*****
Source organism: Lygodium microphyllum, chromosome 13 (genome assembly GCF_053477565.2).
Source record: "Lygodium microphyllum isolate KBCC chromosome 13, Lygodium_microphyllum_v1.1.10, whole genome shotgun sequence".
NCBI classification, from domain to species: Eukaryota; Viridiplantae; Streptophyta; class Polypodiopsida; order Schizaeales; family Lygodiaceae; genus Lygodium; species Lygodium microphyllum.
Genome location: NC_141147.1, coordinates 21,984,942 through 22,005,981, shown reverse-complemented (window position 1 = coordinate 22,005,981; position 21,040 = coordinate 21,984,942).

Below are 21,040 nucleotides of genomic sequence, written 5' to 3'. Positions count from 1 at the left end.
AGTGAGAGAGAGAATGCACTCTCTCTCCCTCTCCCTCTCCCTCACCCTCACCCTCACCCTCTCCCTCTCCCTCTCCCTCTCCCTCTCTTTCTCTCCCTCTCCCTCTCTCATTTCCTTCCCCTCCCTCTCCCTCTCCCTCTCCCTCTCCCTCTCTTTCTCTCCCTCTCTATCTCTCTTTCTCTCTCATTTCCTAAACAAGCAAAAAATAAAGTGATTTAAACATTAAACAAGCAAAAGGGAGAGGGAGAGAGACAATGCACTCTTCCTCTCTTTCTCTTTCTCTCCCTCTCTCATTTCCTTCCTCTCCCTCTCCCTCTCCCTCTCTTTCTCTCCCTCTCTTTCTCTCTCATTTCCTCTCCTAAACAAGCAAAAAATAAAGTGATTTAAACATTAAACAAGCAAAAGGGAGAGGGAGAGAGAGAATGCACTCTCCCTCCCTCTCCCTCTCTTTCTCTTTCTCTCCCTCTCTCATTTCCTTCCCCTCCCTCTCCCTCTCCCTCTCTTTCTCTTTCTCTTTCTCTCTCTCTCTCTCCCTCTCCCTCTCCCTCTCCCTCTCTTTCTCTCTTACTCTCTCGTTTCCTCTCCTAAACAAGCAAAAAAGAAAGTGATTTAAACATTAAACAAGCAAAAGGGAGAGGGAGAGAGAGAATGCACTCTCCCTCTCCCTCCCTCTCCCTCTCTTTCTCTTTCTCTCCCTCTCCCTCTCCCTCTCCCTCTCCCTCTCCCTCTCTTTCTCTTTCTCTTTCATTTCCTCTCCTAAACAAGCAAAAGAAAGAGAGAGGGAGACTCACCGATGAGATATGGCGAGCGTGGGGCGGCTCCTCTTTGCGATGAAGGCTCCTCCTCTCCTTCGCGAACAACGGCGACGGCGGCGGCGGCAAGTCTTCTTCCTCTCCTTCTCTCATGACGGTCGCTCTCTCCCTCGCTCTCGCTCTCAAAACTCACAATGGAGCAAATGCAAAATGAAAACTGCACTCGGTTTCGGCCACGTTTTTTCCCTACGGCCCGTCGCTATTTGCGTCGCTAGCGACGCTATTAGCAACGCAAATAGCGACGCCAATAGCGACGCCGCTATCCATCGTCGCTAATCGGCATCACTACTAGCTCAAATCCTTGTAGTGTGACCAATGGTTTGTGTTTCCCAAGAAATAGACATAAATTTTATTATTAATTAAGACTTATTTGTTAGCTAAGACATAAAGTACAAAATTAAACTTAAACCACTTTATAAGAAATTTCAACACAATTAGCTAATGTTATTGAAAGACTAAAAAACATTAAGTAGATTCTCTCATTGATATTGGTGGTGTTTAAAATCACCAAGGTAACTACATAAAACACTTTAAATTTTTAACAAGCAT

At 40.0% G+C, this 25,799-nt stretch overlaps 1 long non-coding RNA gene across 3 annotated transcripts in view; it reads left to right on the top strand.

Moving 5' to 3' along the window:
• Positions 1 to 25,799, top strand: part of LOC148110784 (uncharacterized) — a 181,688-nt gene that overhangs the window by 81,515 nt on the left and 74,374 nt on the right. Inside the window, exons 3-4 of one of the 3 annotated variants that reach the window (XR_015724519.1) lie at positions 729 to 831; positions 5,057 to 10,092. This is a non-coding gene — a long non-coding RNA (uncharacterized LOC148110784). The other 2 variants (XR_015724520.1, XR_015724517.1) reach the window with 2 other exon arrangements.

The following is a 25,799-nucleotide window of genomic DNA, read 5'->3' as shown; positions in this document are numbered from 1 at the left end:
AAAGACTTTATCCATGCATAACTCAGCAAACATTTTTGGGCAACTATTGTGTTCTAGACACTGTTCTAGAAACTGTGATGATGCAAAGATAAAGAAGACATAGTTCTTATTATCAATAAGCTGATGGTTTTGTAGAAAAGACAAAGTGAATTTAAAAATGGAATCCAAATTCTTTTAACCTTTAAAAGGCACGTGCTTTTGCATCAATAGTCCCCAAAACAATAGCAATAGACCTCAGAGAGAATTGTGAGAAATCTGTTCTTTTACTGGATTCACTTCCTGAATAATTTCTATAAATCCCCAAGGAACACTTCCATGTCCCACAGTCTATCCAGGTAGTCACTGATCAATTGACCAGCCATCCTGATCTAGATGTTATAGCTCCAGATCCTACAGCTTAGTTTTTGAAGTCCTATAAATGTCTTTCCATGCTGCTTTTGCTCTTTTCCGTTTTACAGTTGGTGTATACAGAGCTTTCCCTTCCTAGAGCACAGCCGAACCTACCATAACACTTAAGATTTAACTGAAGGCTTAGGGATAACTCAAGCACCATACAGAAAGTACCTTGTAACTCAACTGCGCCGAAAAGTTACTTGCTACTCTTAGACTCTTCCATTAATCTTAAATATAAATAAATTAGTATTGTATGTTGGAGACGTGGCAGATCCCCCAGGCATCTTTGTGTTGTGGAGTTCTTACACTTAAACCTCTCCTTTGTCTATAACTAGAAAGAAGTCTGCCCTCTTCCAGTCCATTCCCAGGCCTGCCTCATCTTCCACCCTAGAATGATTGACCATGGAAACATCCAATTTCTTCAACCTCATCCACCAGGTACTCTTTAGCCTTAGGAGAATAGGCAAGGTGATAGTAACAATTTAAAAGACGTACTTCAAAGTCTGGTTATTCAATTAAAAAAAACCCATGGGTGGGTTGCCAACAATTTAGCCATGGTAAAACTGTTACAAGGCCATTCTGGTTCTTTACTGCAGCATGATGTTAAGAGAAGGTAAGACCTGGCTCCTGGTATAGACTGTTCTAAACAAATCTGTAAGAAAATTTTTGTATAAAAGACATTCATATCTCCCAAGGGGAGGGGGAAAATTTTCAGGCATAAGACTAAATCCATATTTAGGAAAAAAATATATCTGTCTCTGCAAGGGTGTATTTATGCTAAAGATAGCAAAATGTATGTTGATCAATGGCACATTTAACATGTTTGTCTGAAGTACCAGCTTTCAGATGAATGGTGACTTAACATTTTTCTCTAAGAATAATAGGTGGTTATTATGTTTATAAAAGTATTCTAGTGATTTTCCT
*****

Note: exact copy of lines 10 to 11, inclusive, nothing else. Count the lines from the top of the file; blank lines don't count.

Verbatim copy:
The following is a 25,799-nucleotide window of genomic DNA, read 5'->3' as shown; positions in this document are numbered from 1 at the left end:
AAAGACTTTATCCATGCATAACTCAGCAAACATTTTTGGGCAACTATTGTGTTCTAGACACTGTTCTAGAAACTGTGATGATGCAAAGATAAAGAAGACATAGTTCTTATTATCAATAAGCTGATGGTTTTGTAGAAAAGACAAAGTGAATTTAAAAATGGAATCCAAATTCTTTTAACCTTTAAAAGGCACGTGCTTTTGCATCAATAGTCCCCAAAACAATAGCAATAGACCTCAGAGAGAATTGTGAGAAATCTGTTCTTTTACTGGATTCACTTCCTGAATAATTTCTATAAATCCCCAAGGAACACTTCCATGTCCCACAGTCTATCCAGGTAGTCACTGATCAATTGACCAGCCATCCTGATCTAGATGTTATAGCTCCAGATCCTACAGCTTAGTTTTTGAAGTCCTATAAATGTCTTTCCATGCTGCTTTTGCTCTTTTCCGTTTTACAGTTGGTGTATACAGAGCTTTCCCTTCCTAGAGCACAGCCGAACCTACCATAACACTTAAGATTTAACTGAAGGCTTAGGGATAACTCAAGCACCATACAGAAAGTACCTTGTAACTCAACTGCGCCGAAAAGTTACTTGCTACTCTTAGACTCTTCCATTAATCTTAAATATAAATAAATTAGTATTGTATGTTGGAGACGTGGCAGATCCCCCAGGCATCTTTGTGTTGTGGAGTTCTTACACTTAAACCTCTCCTTTGTCTATAACTAGAAAGAAGTCTGCCCTCTTCCAGTCCATTCCCAGGCCTGCCTCATCTTCCACCCTAGAATGATTGACCATGGAAACATCCAATTTCTTCAACCTCATCCACCAGGTACTCTTTAGCCTTAGGAGAATAGGCAAGGTGATAGTAACAATTTAAAAGACGTACTTCAAAGTCTGGTTATTCAATTAAAAAAAACCCATGGGTGGGTTGCCAACAATTTAGCCATGGTAAAACTGTTACAAGGCCATTCTGGTTCTTTACTGCAGCATGATGTTAAGAGAAGGTAAGACCTGGCTCCTGGTATAGACTGTTCTAAACAAATCTGTAAGAAAATTTTTGTATAAAAGACATTCATATCTCCCAAGGGGAGGGGGAAAATTTTCAGGCATAAGACTAAATCCATATTTAGGAAAAAAATATATCTGTCTCTGCAAGGGTGTATTTATGCTAAAGATAGCAAAATGTATGTTGATCAATGGCACATTTAACATGTTTGTCTGAAGTACCAGCTTTCAGATGAATGGTGACTTAACATTTTTCTCTAAGAATAATAGGTGGTTATTATGTTTATAAAAGTATTCTAGTGATTTTCCT